27:36 Brian Mullins It can be anything. I work with AI and there's a lot of things that I'm really excited about and things that are probably my current favorite products. I'm not going to say them though. I'll actually talk about earlier in my career, I worked in augmented reality and I still am really excited by technologies in VR and AR that help you to both interact in digital worlds in new ways but also then to bring ideas in the form of digital content into the real world, creating an interface out of the world, telling stories in the environment that you're at. I still get really excited about that future. It's still years away but I can imagine wearing a pair of glasses and being in my living room and seeing a character walk through the door in my living room and the story plays out there and they sit down in one of my chairs and have a conversation with me. It's kind of the same magic of immersive theatre where you get to interact with characters and each time the show happens it's slightly different based on what the audience does. It's this kind of ultra personalised experience but can be scaled and can be in a very personal context of where you live, where you're at.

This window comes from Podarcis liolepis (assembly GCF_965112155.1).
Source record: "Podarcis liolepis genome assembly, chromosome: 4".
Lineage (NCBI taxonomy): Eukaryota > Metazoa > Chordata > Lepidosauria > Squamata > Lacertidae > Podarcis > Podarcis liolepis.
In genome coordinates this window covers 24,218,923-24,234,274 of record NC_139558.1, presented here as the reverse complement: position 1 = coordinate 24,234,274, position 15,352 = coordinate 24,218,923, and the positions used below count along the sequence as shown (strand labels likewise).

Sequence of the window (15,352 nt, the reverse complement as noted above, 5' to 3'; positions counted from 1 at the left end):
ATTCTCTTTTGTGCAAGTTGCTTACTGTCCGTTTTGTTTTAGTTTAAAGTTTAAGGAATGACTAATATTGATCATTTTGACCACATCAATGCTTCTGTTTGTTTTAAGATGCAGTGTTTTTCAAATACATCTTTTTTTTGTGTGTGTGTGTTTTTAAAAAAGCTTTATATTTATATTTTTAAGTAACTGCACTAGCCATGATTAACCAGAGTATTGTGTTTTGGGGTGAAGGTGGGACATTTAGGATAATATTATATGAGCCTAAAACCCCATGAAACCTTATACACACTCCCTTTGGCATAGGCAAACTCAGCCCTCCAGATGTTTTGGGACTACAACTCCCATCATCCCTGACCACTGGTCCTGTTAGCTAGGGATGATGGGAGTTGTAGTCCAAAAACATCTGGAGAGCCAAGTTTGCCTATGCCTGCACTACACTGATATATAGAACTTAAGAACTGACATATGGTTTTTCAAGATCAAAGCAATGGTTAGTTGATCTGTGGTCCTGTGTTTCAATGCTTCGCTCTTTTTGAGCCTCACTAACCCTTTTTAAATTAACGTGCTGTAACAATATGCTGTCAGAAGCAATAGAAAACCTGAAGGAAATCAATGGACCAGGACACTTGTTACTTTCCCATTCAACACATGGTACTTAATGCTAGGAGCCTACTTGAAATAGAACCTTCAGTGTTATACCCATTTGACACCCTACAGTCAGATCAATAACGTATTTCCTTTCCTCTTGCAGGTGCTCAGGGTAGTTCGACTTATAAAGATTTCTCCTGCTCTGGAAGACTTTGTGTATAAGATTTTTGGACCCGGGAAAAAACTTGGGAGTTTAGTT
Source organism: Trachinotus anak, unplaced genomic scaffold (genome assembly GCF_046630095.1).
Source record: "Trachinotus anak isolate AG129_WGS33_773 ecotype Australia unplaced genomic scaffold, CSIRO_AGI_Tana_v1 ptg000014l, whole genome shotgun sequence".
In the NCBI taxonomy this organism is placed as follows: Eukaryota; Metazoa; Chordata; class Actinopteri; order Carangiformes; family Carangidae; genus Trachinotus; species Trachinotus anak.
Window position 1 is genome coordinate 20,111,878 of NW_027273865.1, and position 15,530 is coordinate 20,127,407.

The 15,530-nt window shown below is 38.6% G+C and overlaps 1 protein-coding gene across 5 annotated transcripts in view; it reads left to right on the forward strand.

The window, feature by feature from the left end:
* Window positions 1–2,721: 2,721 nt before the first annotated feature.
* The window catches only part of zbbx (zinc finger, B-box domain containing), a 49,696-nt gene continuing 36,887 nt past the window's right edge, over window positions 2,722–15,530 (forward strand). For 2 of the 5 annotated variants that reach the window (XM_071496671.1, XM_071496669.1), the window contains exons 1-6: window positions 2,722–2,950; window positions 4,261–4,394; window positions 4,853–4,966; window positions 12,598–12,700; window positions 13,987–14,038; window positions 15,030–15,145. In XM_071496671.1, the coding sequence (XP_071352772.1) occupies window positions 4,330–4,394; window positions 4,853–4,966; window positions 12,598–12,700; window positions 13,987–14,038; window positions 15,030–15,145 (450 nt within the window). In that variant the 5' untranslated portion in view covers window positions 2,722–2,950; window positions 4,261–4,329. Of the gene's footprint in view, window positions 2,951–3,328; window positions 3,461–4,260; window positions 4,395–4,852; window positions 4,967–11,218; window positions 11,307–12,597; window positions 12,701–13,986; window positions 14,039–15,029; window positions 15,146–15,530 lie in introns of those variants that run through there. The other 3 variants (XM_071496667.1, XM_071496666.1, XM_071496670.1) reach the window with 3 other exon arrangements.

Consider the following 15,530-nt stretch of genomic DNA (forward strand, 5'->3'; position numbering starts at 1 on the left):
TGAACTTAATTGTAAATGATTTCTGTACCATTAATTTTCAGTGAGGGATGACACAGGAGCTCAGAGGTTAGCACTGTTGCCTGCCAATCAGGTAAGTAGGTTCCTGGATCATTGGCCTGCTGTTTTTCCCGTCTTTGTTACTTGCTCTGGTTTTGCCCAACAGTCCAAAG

29:04 Charles Brecque I think AR is pretty amazing. Have you heard of a company called Humane? Rumours, but I don't think I know anything about what they're doing. So they're a Silicon Valley company. I think it is one of the teams that created the iPhone. There's been a lot of mystery around what they've been doing and building but yesterday they demoed a version of the product where it's a little device that clips onto you and projects your phone onto your hand so that you can take calls, speak and I guess they're sort of, I don't know if you'd probably be able to say if it counts as AR or not.